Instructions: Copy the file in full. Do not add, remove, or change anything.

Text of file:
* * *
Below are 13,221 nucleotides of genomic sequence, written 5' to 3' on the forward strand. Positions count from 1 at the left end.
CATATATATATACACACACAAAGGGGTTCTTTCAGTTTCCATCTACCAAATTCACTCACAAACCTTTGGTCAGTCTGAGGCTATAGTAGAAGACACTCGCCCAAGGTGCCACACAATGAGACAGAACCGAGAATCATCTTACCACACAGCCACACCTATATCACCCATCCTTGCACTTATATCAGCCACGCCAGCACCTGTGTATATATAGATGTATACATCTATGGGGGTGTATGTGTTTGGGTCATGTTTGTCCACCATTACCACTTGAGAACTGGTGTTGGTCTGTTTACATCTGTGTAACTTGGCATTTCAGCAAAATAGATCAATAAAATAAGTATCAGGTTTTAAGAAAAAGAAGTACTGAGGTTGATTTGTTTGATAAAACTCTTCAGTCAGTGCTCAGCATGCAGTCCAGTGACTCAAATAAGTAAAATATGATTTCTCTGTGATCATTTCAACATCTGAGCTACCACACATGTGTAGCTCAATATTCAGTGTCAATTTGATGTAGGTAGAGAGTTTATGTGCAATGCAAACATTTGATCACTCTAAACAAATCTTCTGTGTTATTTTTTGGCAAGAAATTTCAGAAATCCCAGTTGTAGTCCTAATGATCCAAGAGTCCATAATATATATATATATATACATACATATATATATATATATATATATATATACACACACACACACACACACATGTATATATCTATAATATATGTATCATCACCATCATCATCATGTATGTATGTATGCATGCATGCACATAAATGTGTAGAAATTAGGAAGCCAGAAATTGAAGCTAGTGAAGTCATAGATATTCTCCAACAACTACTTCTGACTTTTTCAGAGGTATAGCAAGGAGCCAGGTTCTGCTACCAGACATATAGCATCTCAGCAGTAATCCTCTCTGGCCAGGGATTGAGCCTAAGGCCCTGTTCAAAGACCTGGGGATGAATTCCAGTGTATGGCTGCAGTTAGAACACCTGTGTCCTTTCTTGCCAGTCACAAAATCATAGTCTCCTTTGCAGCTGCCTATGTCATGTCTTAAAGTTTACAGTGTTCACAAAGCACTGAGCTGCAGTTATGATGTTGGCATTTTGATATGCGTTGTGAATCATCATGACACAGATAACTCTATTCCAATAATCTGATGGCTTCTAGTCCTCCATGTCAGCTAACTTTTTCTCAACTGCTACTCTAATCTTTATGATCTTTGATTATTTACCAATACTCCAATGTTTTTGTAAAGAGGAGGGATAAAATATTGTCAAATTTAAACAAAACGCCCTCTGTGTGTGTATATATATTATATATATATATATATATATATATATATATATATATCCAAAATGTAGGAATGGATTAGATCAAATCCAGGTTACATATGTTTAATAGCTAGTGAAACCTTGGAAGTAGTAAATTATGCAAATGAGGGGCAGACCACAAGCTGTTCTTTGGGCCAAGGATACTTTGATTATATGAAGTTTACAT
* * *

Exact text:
Below are 13,221 nucleotides of genomic sequence, written 5' to 3' on the forward strand. Positions count from 1 at the left end.
CATATATATATACACACACAAAGGGGTTCTTTCAGTTTCCATCTACCAAATTCACTCACAAACCTTTGGTCAGTCTGAGGCTATAGTAGAAGACACTCGCCCAAGGTGCCACACAATGAGACAGAACCGAGAATCATCTTACCACACAGCCACACCTATATCACCCATCCTTGCACTTATATCAGCCACGCCAGCACCTGTGTATATATAGATGTATACATCTATGGGGGTGTATGTGTTTGGGTCATGTTTGTCCACCATTACCACTTGAGAACTGGTGTTGGTCTGTTTACATCTGTGTAACTTGGCATTTCAGCAAAATAGATCAATAAAATAAGTATCAGGTTTTAAGAAAAAGAAGTACTGAGGTTGATTTGTTTGATAAAACTCTTCAGTCAGTGCTCAGCATGCAGTCCAGTGACTCAAATAAGTAAAATATGATTTCTCTGTGATCATTTCAACATCTGAGCTACCACACATGTGTAGCTCAATATTCAGTGTCAATTTGATGTAGGTAGAGAGTTTATGTGCAATGCAAACATTTGATCACTCTAAACAAATCTTCTGTGTTATTTTTTGGCAAGAAATTTCAGAAATCCCAGTTGTAGTCCTAATGATCCAAGAGTCCATAATATATATATATATATACATACATATATATATATATATATATATATATACACACACACACACACACACATGTATATATCTATAATATATGTATCATCACCATCATCATCATGTATGTATGTATGCATGCATGCACATAAATGTGTAGAAATTAGGAAGCCAGAAATTGAAGCTAGTGAAGTCATAGATATTCTCCAACAACTACTTCTGACTTTTTCAGAGGTATAGCAAGGAGCCAGGTTCTGCTACCAGACATATAGCATCTCAGCAGTAATCCTCTCTGGCCAGGGATTGAGCCTAAGGCCCTGTTCAAAGACCTGGGGATGAATTCCAGTGTATGGCTGCAGTTAGAACACCTGTGTCCTTTCTTGCCAGTCACAAAATCATAGTCTCCTTTGCAGCTGCCTATGTCATGTCTTAAAGTTTACAGTGTTCACAAAGCACTGAGCTGCAGTTATGATGTTGGCATTTTGATATGCGTTGTGAATCATCATGACACAGATAACTCTATTCCAATAATCTGATGGCTTCTAGTCCTCCATGTCAGCTAACTTTTTCTCAACTGCTACTCTAATCTTTATGATCTTTGATTATTTACCAATACTCCAATGTTTTTGTAAAGAGGAGGGATAAAATATTGTCAAATTTAAACAAAACGCCCTCTGTGTGTGTATATATATTATATATATATATATATATATATATATATATATATATCCAAAATGTAGGAATGGATTAGATCAAATCCAGGTTACATATGTTTAATAGCTAGTGAAACCTTGGAAGTAGTAAATTATGCAAATGAGGGGCAGACCACAAGCTGTTCTTTGGGCCAAGGATACTTTGATTATATGAAGTTTACAT